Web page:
[removed]Strict antismoking regulations[/removed] went into effect today in Boston after being passed by health authorities in December, giving Boston some of the most strict tobacco-control regulations in the United States. Cigarette sales are now banned in Boston pharmacies, including those in grocery stores, as well as college campus convenience stores.

Earlier today the Boston Globe examined implementation of the new rules noting, “A random sampling of pharmacies in Boston’s South End and Back Bay neighborhoods this morning showed that the stores had all removed tobacco products as required…”

City inspectors began visiting pharmacies this morning.

Ann Scales, spokeswoman for the Boston Public Health Commission told the Boston Globe, "Much to everybody’s surprise, those products were gone. In fact, they were saying a lot of the stores had made the changes Saturday or Sunday. It just seems so seamless."

Smoking was already prohibited on the patios of restaurants and bars with outdoor service. However, Boston’s Public Health Commission added to the regulation that there can be no smoking in hotels, inns or bed and breakfasts, or outdoor adjacent to indoor work areas.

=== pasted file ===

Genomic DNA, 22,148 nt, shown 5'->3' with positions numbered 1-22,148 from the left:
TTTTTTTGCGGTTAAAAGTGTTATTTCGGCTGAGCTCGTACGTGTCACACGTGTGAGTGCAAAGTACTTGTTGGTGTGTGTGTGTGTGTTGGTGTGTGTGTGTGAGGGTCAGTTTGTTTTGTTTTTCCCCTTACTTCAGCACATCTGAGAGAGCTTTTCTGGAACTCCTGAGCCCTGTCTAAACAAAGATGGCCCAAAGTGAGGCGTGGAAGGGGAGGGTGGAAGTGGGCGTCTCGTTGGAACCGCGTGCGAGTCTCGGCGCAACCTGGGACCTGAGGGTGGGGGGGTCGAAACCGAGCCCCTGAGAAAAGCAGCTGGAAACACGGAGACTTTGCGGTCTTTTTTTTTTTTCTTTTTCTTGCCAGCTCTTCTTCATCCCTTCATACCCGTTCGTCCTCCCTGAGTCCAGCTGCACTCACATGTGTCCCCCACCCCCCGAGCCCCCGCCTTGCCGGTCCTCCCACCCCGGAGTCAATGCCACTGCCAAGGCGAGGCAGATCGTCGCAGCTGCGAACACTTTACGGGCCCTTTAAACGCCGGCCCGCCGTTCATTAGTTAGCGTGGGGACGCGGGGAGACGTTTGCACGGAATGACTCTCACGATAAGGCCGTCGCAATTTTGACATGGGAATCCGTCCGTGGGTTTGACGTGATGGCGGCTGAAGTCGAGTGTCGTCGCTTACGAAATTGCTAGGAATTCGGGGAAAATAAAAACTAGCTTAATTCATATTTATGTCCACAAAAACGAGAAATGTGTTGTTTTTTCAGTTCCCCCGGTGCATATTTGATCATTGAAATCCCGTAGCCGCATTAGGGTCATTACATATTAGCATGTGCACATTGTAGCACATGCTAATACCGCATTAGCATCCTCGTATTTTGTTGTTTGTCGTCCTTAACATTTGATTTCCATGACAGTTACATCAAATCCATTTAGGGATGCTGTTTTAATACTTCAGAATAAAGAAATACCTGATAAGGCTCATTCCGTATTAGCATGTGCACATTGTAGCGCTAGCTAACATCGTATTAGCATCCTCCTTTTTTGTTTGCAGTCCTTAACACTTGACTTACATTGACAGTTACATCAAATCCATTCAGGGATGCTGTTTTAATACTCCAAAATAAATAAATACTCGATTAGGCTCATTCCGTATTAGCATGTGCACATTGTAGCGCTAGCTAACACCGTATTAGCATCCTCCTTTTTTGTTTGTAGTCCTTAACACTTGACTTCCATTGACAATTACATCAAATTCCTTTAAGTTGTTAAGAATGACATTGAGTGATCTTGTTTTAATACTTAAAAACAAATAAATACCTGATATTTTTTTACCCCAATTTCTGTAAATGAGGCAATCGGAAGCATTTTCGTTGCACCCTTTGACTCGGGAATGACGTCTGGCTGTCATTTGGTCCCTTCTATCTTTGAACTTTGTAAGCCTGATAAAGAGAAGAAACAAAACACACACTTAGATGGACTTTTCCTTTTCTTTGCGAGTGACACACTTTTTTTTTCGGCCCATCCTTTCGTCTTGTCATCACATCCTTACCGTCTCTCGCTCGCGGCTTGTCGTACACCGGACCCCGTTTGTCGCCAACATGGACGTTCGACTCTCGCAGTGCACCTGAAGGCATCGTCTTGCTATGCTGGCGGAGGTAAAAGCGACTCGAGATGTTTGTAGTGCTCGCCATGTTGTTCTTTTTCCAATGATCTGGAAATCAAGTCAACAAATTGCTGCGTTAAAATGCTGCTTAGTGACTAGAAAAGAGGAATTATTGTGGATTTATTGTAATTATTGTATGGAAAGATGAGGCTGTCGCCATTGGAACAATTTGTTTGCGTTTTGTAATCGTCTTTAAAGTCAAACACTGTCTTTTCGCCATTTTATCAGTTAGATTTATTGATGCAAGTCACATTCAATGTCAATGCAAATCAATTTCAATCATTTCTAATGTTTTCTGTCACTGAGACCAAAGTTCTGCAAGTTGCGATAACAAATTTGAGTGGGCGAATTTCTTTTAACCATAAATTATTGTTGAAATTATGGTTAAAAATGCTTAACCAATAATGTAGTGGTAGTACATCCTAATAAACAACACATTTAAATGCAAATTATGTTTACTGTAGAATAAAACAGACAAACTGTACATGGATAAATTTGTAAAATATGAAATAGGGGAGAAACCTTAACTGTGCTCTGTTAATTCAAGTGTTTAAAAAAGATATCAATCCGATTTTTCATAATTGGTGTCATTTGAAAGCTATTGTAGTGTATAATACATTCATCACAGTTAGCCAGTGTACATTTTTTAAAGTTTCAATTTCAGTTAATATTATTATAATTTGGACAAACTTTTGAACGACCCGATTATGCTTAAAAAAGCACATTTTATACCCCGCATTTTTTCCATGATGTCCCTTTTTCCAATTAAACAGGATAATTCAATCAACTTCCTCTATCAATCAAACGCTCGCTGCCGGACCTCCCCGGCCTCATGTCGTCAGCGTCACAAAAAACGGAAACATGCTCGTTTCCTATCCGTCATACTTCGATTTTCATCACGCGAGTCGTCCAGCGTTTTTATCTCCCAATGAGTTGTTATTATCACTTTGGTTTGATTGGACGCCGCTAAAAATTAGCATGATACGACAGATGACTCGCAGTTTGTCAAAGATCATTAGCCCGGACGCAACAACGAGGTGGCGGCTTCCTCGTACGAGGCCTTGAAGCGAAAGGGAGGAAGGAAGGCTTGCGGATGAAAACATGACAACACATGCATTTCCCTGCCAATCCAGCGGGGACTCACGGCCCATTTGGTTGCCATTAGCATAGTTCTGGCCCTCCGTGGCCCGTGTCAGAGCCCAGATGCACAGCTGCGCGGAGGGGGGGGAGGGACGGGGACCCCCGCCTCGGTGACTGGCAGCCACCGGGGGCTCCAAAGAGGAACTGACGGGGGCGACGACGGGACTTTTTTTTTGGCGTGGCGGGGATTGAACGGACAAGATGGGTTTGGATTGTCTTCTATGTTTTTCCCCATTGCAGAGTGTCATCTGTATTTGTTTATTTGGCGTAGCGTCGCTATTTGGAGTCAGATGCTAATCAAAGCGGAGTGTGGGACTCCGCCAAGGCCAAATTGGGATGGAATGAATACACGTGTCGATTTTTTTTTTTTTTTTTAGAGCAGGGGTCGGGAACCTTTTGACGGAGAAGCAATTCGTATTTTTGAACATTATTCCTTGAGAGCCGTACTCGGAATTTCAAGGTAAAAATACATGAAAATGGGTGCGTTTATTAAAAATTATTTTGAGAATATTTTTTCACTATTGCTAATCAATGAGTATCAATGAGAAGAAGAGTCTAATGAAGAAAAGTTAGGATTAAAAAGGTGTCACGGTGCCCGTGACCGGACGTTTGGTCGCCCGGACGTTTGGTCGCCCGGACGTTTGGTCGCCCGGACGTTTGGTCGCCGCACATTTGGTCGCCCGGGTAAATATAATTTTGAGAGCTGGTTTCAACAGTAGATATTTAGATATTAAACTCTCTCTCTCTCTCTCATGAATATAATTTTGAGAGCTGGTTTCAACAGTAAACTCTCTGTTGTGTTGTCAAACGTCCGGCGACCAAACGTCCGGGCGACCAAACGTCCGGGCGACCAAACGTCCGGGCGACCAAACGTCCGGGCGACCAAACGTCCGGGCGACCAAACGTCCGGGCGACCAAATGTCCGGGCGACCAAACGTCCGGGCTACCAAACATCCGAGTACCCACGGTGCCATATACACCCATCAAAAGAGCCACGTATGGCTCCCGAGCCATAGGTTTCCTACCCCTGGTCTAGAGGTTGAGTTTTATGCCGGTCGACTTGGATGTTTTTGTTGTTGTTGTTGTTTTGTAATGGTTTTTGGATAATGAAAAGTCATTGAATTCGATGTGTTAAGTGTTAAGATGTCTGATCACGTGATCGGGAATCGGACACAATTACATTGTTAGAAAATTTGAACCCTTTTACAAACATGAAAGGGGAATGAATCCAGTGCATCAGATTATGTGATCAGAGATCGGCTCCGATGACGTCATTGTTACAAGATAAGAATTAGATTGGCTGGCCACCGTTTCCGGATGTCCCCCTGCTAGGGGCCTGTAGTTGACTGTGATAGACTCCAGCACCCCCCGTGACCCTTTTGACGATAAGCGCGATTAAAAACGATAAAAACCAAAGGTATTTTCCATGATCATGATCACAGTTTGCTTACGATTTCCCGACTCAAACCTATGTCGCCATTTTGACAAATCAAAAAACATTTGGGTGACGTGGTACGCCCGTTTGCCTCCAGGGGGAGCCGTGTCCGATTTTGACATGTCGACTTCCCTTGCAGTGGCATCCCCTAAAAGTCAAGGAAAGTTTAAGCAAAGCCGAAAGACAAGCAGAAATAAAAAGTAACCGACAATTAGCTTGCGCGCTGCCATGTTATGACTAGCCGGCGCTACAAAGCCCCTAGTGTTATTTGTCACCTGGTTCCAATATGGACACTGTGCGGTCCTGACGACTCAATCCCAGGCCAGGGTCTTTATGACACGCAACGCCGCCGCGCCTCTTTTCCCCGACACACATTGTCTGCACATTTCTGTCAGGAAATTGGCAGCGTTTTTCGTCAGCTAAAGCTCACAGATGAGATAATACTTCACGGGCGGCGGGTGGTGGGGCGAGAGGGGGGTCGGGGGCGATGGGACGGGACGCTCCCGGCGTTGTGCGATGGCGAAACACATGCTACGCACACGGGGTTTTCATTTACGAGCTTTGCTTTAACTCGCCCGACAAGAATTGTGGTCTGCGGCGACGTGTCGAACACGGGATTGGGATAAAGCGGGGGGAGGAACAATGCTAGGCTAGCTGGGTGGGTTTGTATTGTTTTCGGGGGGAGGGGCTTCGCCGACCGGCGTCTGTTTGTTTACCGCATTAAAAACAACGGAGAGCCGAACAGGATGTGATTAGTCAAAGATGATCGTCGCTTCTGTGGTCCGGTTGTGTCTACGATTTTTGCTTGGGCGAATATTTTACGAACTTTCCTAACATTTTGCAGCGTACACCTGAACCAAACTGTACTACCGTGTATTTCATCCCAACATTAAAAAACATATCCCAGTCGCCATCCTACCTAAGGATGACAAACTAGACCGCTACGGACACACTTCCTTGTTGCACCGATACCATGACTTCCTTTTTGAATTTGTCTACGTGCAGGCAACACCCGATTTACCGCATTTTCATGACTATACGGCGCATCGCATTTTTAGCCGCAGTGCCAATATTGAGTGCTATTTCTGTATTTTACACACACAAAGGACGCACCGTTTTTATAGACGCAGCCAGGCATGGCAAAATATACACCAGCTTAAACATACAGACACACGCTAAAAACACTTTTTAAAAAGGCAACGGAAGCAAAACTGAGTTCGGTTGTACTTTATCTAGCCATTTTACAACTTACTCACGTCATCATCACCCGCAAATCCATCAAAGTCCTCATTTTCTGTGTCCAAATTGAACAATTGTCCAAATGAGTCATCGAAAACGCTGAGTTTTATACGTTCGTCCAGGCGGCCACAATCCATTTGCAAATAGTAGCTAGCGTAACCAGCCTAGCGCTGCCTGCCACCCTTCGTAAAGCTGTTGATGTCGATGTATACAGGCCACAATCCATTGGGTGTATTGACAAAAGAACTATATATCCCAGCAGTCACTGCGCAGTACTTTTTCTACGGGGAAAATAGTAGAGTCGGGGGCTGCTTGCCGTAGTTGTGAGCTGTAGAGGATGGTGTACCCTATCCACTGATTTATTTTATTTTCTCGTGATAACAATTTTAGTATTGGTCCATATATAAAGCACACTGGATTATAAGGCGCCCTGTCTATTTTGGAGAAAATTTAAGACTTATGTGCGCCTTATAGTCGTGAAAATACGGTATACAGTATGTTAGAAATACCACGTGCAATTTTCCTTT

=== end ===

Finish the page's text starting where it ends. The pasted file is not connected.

The new regulation eliminated the sale of blunt-wrappers (tobacco-based rolling papers) anywhere in the city. Blunt-wrap makers have sued the city for unconstitutionally being singled out for elimination while cigarettes can still be sold at neighborhood markets and other outlets.

Another provision sparking controversy is the new ban on smoking bars, such as hookah and cigar bars. The provision states that current smoking bar owners must be out of business in 10 years.